The regular session kicks off today, and Governor John Bel Edwards is hoping the legislature gets more accomplished than the special session that ended without a clear solution to the fiscal cliff. The special session was notable for its stark partisan divides, which Edwards says were the worst he’s seen in a decade.
Edwards says, "The level of acrimony and distrust is beyond anything that I've seen in the ten years that I've been involved in state government."
Legislators are not allowed to address revenue issues in this regular session, so the fiscal cliff will have to wait for another special session to be called afterwards.
Despite the tension, Edwards says he’s optimistic that the legislature will put aside their differences and come together for a productive regular session.
Edwards says that he believes that the legislature can move past differing ideologies to resolve issues. He asks that others "join in prayers" for a productive state government.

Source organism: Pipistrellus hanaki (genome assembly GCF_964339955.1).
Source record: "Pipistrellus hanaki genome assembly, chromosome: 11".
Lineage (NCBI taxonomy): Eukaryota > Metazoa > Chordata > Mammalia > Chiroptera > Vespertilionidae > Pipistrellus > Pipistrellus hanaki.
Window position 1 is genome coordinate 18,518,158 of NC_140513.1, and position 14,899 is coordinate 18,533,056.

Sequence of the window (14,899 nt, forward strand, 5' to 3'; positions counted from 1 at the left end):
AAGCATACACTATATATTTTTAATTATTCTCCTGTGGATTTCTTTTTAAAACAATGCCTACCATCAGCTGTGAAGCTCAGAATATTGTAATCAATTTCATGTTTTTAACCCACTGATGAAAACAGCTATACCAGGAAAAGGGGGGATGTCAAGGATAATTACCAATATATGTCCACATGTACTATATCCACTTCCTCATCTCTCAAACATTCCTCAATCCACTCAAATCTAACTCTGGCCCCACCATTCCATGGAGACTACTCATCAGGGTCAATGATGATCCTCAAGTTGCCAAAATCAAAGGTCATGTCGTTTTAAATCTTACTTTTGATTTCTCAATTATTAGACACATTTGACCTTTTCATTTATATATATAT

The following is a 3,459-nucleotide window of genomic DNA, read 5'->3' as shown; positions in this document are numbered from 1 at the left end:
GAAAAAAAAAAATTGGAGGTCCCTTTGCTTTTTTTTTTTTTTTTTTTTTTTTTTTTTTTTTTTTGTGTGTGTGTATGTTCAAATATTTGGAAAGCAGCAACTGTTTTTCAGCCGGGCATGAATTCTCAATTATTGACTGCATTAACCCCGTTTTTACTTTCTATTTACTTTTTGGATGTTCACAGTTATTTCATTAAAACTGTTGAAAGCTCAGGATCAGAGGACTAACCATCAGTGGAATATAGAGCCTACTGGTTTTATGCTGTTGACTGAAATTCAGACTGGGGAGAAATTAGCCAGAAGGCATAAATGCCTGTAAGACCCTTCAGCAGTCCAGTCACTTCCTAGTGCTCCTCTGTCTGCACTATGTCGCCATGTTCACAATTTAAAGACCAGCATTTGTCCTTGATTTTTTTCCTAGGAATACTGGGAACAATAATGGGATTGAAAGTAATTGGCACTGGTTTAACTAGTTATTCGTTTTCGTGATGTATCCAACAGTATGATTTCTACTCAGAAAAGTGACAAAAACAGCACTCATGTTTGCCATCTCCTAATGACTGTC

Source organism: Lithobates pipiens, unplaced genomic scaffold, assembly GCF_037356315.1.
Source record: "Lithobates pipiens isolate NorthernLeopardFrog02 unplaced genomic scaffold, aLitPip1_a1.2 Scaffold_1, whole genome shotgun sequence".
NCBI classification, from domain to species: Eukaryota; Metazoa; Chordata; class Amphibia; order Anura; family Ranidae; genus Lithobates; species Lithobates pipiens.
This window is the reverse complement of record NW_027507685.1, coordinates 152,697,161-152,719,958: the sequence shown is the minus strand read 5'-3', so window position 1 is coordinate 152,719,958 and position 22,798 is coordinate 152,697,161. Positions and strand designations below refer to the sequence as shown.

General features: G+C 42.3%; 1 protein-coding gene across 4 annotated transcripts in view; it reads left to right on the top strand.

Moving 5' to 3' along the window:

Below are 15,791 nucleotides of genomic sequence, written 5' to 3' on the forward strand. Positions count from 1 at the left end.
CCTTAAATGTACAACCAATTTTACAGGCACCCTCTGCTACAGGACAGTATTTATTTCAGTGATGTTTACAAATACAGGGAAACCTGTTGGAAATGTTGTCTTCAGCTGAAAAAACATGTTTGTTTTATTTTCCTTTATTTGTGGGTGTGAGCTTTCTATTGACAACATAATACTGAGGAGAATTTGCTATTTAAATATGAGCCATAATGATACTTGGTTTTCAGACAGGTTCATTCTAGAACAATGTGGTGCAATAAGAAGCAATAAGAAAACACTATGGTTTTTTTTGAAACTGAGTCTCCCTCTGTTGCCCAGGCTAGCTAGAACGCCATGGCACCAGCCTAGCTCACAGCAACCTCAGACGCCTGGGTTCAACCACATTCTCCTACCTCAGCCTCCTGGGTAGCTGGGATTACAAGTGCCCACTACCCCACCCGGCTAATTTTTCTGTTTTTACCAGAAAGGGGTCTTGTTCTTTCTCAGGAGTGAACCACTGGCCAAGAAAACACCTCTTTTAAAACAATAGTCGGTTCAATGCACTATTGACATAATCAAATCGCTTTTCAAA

Edwards says he and House Speaker Taylor Barras had the framework for a fiscal cliff deal in place, only to see the speaker back away from the plan early into the special session. Edwards says going forward, legislators need to place more trust in each other’s good intentions.
To kick off the regular session, the governor released his legislative agenda to advance the well-being of Louisiana children and seniors, that includes legislation addressing teacher tenure, and abuse of individuals with infirmities.